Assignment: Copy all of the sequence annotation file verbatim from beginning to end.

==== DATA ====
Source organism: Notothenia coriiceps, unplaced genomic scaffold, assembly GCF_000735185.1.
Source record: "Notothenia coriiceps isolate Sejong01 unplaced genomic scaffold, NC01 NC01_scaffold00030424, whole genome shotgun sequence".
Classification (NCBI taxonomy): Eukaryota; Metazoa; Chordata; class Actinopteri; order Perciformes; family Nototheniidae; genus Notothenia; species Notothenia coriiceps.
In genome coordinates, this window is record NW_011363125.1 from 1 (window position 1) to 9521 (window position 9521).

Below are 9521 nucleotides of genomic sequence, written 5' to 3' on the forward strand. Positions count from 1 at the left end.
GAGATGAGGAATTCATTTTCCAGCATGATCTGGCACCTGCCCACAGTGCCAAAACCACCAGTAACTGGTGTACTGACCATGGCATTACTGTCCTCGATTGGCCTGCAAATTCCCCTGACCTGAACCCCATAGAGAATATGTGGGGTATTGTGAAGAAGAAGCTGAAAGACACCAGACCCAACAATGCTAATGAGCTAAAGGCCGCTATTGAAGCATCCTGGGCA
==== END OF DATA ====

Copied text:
Source organism: Notothenia coriiceps, unplaced genomic scaffold, assembly GCF_000735185.1.
Source record: "Notothenia coriiceps isolate Sejong01 unplaced genomic scaffold, NC01 NC01_scaffold00030424, whole genome shotgun sequence".
Classification (NCBI taxonomy): Eukaryota; Metazoa; Chordata; class Actinopteri; order Perciformes; family Nototheniidae; genus Notothenia; species Notothenia coriiceps.
In genome coordinates, this window is record NW_011363125.1 from 1 (window position 1) to 9521 (window position 9521).

Below are 9521 nucleotides of genomic sequence, written 5' to 3' on the forward strand. Positions count from 1 at the left end.
GAGATGAGGAATTCATTTTCCAGCATGATCTGGCACCTGCCCACAGTGCCAAAACCACCAGTAACTGGTGTACTGACCATGGCATTACTGTCCTCGATTGGCCTGCAAATTCCCCTGACCTGAACCCCATAGAGAATATGTGGGGTATTGTGAAGAAGAAGCTGAAAGACACCAGACCCAACAATGCTAATGAGCTAAAGGCCGCTATTGAAGCATCCTGGGCA